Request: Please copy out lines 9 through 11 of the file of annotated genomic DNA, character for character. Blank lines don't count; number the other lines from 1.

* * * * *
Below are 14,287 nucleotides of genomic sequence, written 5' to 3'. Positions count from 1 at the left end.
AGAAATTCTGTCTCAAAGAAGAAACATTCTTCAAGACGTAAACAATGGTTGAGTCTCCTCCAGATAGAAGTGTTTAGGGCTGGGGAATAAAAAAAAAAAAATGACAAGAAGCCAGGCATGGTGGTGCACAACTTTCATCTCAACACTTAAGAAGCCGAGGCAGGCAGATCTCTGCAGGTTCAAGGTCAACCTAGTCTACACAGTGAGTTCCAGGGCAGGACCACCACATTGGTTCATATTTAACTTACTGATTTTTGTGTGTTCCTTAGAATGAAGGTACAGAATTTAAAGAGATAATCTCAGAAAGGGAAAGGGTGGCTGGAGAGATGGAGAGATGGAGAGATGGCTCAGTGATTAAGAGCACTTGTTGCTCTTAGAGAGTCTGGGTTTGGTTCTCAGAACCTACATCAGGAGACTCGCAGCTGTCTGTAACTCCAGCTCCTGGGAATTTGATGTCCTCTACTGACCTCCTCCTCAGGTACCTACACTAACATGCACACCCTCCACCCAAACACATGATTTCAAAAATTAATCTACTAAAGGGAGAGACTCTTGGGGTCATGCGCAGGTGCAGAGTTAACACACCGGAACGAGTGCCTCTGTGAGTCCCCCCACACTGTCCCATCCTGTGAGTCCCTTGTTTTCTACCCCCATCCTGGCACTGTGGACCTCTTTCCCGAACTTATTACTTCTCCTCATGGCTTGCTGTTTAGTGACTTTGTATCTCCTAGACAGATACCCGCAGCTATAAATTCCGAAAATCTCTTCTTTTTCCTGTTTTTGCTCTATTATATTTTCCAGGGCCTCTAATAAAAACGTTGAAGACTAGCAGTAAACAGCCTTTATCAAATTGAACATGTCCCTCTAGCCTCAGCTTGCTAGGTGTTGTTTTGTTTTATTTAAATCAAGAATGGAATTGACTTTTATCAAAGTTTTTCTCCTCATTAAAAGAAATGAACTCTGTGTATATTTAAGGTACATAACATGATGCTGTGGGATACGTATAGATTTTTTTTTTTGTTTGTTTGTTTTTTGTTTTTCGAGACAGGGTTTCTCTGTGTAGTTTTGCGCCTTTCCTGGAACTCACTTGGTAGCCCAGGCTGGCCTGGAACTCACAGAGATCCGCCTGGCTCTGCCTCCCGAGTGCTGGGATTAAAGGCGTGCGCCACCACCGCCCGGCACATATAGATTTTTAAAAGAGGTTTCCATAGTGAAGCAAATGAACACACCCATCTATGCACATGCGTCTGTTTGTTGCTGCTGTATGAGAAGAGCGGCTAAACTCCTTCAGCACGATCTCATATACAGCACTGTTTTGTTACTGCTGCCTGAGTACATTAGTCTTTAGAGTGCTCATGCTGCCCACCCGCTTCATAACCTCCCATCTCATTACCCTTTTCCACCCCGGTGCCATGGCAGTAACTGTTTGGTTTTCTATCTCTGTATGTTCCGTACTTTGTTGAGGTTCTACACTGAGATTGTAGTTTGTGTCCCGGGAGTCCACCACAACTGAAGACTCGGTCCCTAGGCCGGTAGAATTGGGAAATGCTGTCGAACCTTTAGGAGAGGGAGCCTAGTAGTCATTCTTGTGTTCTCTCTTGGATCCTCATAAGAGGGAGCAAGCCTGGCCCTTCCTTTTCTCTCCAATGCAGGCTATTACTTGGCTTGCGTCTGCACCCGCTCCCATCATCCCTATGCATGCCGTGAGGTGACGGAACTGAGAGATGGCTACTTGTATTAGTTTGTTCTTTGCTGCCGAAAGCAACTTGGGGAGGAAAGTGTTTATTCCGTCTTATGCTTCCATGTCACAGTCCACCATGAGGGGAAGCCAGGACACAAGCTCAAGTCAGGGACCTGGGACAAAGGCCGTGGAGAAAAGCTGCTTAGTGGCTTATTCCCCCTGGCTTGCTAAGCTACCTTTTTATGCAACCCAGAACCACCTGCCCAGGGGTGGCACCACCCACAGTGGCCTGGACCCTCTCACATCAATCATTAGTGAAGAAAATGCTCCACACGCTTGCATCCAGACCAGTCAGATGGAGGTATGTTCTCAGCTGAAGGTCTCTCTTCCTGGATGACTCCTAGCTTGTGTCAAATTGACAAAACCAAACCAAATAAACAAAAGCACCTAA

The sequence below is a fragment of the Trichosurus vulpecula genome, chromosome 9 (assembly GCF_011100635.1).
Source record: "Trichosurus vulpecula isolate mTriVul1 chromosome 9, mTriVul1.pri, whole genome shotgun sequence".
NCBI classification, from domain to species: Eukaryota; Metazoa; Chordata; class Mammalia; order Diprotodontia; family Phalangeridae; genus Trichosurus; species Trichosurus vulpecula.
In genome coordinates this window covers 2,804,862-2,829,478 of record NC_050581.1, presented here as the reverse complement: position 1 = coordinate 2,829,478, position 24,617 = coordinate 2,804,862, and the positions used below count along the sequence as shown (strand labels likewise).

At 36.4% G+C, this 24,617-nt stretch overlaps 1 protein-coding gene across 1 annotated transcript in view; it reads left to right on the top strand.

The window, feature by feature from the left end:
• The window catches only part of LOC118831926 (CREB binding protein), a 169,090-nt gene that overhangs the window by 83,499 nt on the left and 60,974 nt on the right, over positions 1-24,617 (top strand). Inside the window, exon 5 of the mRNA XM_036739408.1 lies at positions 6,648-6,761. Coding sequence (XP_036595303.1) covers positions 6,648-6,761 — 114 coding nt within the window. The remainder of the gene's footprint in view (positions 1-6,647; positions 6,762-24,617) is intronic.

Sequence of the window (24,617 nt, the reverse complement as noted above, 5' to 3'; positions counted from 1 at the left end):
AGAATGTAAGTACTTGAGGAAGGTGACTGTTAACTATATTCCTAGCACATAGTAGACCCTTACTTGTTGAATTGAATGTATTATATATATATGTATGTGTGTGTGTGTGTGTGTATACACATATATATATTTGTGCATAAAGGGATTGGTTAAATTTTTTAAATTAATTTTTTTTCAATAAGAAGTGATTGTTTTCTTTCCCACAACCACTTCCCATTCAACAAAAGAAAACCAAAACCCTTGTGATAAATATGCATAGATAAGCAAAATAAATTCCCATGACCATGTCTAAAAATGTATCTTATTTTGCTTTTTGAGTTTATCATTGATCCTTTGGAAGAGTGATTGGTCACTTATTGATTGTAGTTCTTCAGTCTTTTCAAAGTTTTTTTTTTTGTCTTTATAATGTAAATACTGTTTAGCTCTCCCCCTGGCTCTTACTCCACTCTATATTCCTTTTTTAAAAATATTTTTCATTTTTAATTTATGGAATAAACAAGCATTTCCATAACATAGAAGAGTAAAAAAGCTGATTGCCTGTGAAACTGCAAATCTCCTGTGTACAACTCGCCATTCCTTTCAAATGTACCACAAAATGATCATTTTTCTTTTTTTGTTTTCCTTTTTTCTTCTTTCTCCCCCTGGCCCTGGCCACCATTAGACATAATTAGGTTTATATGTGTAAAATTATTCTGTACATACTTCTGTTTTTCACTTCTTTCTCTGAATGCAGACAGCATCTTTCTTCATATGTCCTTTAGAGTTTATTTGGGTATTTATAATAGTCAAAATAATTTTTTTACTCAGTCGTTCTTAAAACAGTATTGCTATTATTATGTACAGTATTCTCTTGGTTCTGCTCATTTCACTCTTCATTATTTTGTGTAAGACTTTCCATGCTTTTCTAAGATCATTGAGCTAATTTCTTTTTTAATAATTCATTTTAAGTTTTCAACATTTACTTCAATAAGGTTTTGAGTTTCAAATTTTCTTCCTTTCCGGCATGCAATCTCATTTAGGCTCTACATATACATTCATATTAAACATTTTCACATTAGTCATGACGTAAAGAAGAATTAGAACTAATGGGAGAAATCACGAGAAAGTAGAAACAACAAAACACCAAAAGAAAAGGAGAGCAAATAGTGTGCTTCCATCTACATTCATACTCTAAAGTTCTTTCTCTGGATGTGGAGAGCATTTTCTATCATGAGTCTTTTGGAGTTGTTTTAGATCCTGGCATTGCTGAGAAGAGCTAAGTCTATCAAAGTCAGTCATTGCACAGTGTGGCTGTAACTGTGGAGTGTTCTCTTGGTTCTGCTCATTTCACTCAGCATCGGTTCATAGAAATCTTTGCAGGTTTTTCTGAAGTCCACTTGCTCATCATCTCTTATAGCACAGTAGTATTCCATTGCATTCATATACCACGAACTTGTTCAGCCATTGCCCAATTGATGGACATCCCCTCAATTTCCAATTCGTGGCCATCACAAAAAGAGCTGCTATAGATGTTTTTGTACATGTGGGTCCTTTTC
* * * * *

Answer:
• The window catches only part of LOC118831926 (CREB binding protein), a 169,090-nt gene that overhangs the window by 83,499 nt on the left and 60,974 nt on the right, over positions 1-24,617 (top strand). Inside the window, exon 5 of the mRNA XM_036739408.1 lies at positions 6,648-6,761. Coding sequence (XP_036595303.1) covers positions 6,648-6,761 — 114 coding nt within the window. The remainder of the gene's footprint in view (positions 1-6,647; positions 6,762-24,617) is intronic.

Sequence of the window (24,617 nt, the reverse complement as noted above, 5' to 3'; positions counted from 1 at the left end):
AGAATGTAAGTACTTGAGGAAGGTGACTGTTAACTATATTCCTAGCACATAGTAGACCCTTACTTGTTGAATTGAATGTATTATATATATATGTATGTGTGTGTGTGTGTGTGTATACACATATATATATTTGTGCATAAAGGGATTGGTTAAATTTTTTAAATTAATTTTTTTTCAATAAGAAGTGATTGTTTTCTTTCCCACAACCACTTCCCATTCAACAAAAGAAAACCAAAACCCTTGTGATAAATATGCATAGATAAGCAAAATAAATTCCCATGACCATGTCTAAAAATGTATCTTATTTTGCTTTTTGAGTTTATCATTGATCCTTTGGAAGAGTGATTGGTCACTTATTGATTGTAGTTCTTCAGTCTTTTCAAAGTTTTTTTTTTTGTCTTTATAATGTAAATACTGTTTAGCTCTCCCCCTGGCTCTTACTCCACTCTATATTCCTTTTTTAAAAATATTTTTCATTTTTAATTTATGGAATAAACAAGCATTTCCATAACATAGAAGAGTAAAAAAGCTGATTGCCTGTGAAACTGCAAATCTCCTGTGTACAACTCGCCATTCCTTTCAAATGTACCACAAAATGATCATTTTTCTTTTTTTGTTTTCCTTTTTTCTTCTTTCTCCCCCTGGCCCTGGCCACCATTAGACATAATTAGGTTTATATGTGTAAAATTATTCTGTACATACTTCTGTTTTTCACTTCTTTCTCTGAATGCAGACAGCATCTTTCTTCATATGTCCTTTAGAGTTTATTTGGGTATTTATAATAGTCAAAATAATTTTTTTACTCAGTCGTTCTTAAAACAGTATTGCTATTATTATGTACAGTATTCTCTTGGTTCTGCTCATTTCACTCTTCATTATTTTGTGTAAGACTTTCCATGCTTTTCTAAGATCATTGAGCTAATTTCTTTTTTAATAATTCATTTTAAGTTTTCAACATTTACTTCAATAAGGTTTTGAGTTTCAAATTTTCTTCCTTTCCGGCATGCAATCTCATTTAGGCTCTACATATACATTCATATTAAACATTTTCACATTAGTCATGACGTAAAGAAGAATTAGAACTAATGGGAGAAATCACGAGAAAGTAGAAACAACAAAACACCAAAAGAAAAGGAGAGCAAATAGTGTGCTTCCATCTACATTCATACTCTAAAGTTCTTTCTCTGGATGTGGAGAGCATTTTCTATCATGAGTCTTTTGGAGTTGTTTTAGATCCTGGCATTGCTGAGAAGAGCTAAGTCTATCAAAGTCAGTCATTGCACAGTGTGGCTGTAACTGTGGAGTGTTCTCTTGGTTCTGCTCATTTCACTCAGCATCGGTTCATAGAAATCTTTGCAGGTTTTTCTGAAGTCCACTTGCTCATCATCTCTTATAGCACAGTAGTATTCCATTGCATTCATATACCACGAACTTGTTCAGCCATTGCCCAATTGATGGACATCCCCTCAATTTCCAATTCGTGGCCATCACAAAAAGAGCTGCTATAGATGTTTTTGTACATGTGGGTCCTTTTC